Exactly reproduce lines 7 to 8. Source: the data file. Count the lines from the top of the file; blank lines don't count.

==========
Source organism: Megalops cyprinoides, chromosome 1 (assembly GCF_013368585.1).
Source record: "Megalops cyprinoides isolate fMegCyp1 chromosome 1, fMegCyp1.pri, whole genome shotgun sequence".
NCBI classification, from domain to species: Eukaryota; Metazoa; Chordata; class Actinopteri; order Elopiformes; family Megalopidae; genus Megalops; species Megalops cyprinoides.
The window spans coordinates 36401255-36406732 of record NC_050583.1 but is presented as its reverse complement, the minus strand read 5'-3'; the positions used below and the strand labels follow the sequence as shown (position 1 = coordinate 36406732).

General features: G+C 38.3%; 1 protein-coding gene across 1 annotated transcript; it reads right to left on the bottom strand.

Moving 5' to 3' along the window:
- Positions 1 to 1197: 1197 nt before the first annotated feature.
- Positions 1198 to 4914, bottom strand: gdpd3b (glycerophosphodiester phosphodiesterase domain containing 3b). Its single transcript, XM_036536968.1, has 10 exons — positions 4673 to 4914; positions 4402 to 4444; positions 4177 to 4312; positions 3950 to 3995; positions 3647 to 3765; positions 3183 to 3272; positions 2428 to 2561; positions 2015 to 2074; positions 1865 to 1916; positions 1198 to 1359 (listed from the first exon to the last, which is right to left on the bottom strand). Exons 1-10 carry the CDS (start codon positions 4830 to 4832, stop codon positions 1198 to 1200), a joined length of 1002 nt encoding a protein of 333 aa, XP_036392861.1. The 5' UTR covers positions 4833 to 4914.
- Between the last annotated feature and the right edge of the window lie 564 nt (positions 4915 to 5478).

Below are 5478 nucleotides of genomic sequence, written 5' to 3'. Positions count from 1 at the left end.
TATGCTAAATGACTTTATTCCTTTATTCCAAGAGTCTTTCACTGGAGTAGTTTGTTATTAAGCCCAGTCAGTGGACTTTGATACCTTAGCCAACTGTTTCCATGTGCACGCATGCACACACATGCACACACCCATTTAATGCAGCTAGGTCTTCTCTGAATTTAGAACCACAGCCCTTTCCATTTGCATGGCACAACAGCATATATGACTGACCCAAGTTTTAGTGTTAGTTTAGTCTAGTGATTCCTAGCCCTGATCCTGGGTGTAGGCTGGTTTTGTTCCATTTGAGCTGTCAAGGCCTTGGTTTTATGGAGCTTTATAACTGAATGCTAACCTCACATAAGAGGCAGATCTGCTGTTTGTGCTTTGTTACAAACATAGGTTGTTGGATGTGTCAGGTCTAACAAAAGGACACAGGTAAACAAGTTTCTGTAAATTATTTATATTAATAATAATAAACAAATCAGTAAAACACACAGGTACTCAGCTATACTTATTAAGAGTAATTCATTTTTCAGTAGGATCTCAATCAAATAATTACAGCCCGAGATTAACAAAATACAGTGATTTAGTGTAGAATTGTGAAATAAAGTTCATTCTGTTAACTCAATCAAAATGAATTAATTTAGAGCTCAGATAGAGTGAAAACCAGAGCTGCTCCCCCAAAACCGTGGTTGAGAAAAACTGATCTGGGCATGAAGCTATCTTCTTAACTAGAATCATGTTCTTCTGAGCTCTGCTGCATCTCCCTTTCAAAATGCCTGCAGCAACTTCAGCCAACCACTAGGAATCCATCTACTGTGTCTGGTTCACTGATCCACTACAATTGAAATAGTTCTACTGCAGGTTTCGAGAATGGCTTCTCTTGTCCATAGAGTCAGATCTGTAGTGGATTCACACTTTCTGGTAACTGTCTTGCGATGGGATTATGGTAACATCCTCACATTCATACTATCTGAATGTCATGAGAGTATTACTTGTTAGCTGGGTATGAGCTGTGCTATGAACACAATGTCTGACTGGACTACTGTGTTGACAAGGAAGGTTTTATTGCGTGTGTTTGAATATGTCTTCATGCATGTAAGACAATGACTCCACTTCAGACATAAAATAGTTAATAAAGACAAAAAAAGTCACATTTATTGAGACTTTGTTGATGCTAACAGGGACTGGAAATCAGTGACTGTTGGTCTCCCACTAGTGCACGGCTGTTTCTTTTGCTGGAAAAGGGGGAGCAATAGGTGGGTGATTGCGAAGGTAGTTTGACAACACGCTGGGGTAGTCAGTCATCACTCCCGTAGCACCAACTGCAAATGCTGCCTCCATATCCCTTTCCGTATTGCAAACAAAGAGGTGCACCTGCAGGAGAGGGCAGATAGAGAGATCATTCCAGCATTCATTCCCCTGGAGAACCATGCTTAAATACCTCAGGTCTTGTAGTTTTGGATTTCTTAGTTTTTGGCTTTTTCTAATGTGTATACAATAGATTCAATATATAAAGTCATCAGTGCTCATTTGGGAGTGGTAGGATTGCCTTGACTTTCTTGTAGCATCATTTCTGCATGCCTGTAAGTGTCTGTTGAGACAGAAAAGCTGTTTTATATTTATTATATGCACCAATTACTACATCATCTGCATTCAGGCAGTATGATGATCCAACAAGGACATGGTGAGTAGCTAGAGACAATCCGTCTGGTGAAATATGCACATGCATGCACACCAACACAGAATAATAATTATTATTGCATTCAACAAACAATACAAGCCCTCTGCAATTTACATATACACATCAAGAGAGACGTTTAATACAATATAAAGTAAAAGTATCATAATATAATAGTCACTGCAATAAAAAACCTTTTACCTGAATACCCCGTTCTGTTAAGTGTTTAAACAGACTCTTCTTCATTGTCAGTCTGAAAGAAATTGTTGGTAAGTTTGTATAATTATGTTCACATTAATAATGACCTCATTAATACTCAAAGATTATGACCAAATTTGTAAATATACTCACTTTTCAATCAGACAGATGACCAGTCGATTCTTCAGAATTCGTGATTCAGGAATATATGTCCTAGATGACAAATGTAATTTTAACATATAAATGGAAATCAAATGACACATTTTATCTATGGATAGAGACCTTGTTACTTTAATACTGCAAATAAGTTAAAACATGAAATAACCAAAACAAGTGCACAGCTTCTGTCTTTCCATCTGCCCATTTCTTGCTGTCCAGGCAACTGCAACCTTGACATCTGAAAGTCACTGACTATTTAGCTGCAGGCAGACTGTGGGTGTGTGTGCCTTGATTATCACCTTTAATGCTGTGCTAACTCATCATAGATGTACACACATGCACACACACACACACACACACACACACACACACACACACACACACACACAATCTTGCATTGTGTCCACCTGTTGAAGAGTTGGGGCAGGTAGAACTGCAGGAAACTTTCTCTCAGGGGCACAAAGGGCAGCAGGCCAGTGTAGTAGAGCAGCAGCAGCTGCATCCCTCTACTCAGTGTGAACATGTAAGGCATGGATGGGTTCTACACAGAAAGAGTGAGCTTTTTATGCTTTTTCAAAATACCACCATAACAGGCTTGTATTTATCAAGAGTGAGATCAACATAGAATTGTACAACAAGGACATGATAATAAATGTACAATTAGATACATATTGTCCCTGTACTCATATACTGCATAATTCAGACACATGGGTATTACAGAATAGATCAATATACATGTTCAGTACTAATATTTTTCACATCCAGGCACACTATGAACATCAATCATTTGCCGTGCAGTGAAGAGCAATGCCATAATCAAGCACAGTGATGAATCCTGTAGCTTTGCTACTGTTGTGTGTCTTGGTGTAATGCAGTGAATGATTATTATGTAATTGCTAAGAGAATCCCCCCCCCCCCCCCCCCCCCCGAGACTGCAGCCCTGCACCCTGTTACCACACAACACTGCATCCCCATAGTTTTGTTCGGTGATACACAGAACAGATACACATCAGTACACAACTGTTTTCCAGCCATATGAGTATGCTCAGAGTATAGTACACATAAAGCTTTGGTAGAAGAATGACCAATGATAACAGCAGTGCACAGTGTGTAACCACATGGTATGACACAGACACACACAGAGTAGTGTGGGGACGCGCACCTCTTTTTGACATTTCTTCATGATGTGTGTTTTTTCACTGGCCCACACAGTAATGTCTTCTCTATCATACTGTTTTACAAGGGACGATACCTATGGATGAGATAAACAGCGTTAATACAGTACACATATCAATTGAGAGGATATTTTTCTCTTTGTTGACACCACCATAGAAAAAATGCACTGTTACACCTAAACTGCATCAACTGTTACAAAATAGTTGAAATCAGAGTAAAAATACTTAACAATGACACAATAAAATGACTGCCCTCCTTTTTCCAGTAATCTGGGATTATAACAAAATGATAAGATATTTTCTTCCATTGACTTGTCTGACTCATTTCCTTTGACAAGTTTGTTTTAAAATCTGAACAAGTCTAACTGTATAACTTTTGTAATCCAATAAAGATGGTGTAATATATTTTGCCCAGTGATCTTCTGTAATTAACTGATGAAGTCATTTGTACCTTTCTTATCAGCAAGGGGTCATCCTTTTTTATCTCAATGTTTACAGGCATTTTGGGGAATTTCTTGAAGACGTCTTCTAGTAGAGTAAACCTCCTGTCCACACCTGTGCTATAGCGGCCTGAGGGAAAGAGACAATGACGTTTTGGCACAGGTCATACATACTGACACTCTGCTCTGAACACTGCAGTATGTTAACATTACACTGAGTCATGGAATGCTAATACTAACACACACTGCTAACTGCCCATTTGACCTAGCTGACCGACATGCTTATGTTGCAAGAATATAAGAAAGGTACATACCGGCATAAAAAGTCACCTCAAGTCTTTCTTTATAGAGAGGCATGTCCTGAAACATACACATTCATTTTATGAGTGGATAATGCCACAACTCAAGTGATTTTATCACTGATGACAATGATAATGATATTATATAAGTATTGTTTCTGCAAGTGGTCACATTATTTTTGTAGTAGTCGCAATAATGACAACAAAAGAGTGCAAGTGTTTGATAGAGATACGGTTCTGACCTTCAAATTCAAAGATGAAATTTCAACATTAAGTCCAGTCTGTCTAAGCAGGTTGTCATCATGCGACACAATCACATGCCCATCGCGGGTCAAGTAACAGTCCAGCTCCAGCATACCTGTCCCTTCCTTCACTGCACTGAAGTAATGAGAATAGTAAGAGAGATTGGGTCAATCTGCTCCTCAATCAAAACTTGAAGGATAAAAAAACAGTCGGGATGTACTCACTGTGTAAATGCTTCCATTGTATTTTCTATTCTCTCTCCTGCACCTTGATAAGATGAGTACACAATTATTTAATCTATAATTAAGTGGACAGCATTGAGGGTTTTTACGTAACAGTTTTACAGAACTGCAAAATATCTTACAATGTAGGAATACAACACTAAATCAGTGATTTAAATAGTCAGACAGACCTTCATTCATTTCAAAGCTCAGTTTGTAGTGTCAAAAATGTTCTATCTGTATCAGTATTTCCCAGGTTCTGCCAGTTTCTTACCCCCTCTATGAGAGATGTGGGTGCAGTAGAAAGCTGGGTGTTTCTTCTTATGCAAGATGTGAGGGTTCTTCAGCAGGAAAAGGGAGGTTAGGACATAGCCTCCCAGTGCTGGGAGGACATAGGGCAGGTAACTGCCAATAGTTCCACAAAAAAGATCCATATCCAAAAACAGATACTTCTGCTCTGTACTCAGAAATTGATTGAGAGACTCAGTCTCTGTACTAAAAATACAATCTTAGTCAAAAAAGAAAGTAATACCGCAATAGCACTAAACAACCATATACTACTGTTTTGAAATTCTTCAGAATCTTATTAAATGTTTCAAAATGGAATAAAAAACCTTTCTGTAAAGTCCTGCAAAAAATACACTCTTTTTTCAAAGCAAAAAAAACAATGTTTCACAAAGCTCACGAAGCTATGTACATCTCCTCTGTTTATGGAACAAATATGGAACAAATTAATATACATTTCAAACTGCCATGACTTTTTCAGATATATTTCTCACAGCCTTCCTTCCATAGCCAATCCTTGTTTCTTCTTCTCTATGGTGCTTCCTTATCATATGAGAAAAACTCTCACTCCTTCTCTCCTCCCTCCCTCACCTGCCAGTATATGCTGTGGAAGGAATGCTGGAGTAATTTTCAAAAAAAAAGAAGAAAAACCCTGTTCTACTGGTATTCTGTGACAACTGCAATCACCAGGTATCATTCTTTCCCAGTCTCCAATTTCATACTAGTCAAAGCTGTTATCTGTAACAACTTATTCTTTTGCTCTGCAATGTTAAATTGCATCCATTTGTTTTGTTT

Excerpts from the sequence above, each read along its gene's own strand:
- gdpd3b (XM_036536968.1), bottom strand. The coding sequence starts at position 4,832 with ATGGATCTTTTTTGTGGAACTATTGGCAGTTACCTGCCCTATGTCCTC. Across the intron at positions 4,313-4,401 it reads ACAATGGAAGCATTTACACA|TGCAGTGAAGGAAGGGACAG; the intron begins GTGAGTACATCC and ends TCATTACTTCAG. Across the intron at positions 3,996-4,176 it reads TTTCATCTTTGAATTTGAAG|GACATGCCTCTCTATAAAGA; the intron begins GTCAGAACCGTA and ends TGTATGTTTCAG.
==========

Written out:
- Positions 1 to 1197: 1197 nt before the first annotated feature.
- Positions 1198 to 4914, bottom strand: gdpd3b (glycerophosphodiester phosphodiesterase domain containing 3b). Its single transcript, XM_036536968.1, has 10 exons — positions 4673 to 4914; positions 4402 to 4444; positions 4177 to 4312; positions 3950 to 3995; positions 3647 to 3765; positions 3183 to 3272; positions 2428 to 2561; positions 2015 to 2074; positions 1865 to 1916; positions 1198 to 1359 (listed from the first exon to the last, which is right to left on the bottom strand). Exons 1-10 carry the CDS (start codon positions 4830 to 4832, stop codon positions 1198 to 1200), a joined length of 1002 nt encoding a protein of 333 aa, XP_036392861.1. The 5' UTR covers positions 4833 to 4914.